When I heard this, my heart went out to her because I know how frustrating it can be to wait for government help. When you are suffering, waiting for help is an impossible task. I remember my streets being filled with trash, and we waited for it to be picked up. I remember my family’s home had no walls or bathroom, and we waited for assistance from the Louisiana Shelter at Home Program. I remember when we finally had walls, but we waited for insulation. We slept on air mattresses under multiple blankets to keep out of the cold.

However, not everyone was so sympathetic to Cruz’s plea for help. Shortly after, our President Donald Trump sent out a series of tweets. 

They said, “The Mayor of San Juan, who was very complimentary only a few days ago, has now been told by the Democrats that you must be nasty to Trump.”

The next tweet read, “...Such poor leadership ability by the Mayor of San Juan, and others in Puerto Rico, who are not able to get their workers to help. They....”

“...want everything to be done for them when it should be a community effort. 10,000 Federal workers now on Island doing a fantastic job.”

I suppose President Trump saw Cruz’s pleas for help as a personal attack. I’m not going to quibble over who is in the right, because in the end it is irrelevant to the larger issue. There is a serious problem in this country that we have allowed ourselves to become so blinded by vitriol for one another that we would allow it to distract us while people suffer. We have allowed party lines to divide us. I want to ask: Is providing financial assistance a strictly liberal stance? More importantly, does it even matter?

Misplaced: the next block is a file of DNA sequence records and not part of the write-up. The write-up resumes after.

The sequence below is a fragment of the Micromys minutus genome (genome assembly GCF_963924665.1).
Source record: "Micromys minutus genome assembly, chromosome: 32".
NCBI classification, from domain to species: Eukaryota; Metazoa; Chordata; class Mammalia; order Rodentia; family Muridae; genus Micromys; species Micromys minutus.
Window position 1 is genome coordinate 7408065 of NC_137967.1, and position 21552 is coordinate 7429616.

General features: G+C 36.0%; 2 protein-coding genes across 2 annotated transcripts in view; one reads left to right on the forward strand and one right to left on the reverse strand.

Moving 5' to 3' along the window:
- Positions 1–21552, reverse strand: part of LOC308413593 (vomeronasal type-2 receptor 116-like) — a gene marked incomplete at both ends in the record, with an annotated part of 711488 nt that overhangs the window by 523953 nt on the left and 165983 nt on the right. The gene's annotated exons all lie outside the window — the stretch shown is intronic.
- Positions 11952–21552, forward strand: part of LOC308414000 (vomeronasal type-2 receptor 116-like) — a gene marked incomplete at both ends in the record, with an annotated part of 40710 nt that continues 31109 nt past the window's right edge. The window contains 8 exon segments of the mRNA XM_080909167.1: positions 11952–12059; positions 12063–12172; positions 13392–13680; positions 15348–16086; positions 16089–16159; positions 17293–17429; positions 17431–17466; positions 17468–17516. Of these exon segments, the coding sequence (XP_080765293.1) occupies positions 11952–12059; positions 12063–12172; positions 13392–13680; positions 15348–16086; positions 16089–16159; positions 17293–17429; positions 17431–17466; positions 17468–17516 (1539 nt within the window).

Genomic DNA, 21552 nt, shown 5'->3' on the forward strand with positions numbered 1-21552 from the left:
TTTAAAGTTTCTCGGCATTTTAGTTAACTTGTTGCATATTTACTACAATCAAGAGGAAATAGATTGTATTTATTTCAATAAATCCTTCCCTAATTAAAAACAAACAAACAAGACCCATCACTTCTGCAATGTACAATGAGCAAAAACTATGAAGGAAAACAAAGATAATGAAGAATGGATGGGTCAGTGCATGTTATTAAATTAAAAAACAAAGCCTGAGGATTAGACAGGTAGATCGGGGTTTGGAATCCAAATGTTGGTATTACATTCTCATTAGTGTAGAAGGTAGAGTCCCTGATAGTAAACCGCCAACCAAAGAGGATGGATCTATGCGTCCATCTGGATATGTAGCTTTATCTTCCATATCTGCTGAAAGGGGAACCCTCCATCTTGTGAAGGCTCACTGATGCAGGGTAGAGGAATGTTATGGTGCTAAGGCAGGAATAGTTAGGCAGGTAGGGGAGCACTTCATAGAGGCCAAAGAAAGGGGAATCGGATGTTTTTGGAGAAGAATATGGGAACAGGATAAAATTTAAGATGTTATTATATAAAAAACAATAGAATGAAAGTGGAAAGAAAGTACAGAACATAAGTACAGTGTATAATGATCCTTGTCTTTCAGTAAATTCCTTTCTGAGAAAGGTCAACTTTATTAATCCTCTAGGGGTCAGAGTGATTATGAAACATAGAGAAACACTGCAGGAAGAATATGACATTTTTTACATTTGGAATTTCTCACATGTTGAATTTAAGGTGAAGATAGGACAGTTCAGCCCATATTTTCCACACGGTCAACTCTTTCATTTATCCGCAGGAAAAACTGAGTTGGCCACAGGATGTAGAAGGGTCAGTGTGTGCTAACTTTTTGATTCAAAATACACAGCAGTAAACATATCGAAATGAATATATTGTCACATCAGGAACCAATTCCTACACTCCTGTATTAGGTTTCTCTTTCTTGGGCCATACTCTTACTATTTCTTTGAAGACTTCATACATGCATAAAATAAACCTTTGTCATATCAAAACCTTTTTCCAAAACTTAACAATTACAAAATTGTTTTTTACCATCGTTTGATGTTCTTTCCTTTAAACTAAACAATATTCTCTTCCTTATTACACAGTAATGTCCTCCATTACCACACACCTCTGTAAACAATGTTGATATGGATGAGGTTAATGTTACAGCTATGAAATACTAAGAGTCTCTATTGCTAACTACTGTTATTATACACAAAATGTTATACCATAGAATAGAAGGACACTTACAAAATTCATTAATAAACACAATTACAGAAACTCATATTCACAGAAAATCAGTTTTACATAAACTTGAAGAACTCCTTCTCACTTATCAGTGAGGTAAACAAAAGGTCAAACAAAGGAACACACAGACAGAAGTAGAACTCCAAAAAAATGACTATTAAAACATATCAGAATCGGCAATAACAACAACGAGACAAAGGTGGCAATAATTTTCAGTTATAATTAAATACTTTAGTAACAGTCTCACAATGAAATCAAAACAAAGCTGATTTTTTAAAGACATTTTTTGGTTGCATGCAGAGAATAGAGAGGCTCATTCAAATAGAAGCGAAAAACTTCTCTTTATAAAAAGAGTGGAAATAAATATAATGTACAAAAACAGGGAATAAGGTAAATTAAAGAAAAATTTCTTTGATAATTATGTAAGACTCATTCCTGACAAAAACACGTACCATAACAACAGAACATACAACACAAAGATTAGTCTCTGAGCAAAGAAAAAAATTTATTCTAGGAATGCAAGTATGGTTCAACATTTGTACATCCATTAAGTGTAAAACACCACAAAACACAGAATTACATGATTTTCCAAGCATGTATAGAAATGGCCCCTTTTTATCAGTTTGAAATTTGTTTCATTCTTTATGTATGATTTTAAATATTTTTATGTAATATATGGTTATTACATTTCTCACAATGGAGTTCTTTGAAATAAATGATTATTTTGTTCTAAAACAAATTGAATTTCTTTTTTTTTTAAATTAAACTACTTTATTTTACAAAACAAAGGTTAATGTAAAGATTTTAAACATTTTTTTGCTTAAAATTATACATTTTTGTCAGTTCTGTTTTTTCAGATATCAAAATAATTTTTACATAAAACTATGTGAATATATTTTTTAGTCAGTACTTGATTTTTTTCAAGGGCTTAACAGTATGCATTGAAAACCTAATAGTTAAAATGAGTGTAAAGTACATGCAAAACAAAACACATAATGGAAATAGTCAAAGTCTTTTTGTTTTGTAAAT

When we flooded in August, I saw everyone coming together to help each other. We were all suffering. Churches provided food and cleaning supplies. The state government provided Shelter at Home. My neighbors took up residence in a FEMA housing trailer. We cried together and we survived together, but it seems people will only come together when the tragedy directly effects them.

Why? As Americans, we may embody the competitive spirit of this country too well. Neither side wants to concede when they’re in the wrong. Honestly, I have no respect for a person who can’t admit when they’re wrong, and will not take the steps to better themselves. Yet that seems to be everyone. We’re so desperate to be right, to win against our opposing party, that we forget that the other party is made up of American citizens as well.

On that note, I just want to say this: Puerto Rico is a territory of the United States, and has been since 1898. This means that citizens of Puerto Rico are also United States citizens. Regardless of your political leanings, wouldn’t the American thing to do be to help fellow citizens? 

Of course, I shouldn’t discount those that do want to help, but are unsure how. The truth is that anyone can help. Many organizations are taking donations right now, among them being: United for Puerto Rico, Americares, International Medical Corps. Every little bit helps, and as residents of a state that know too well what Puerto Ricans are going through, I hope we can show them that there are people who care.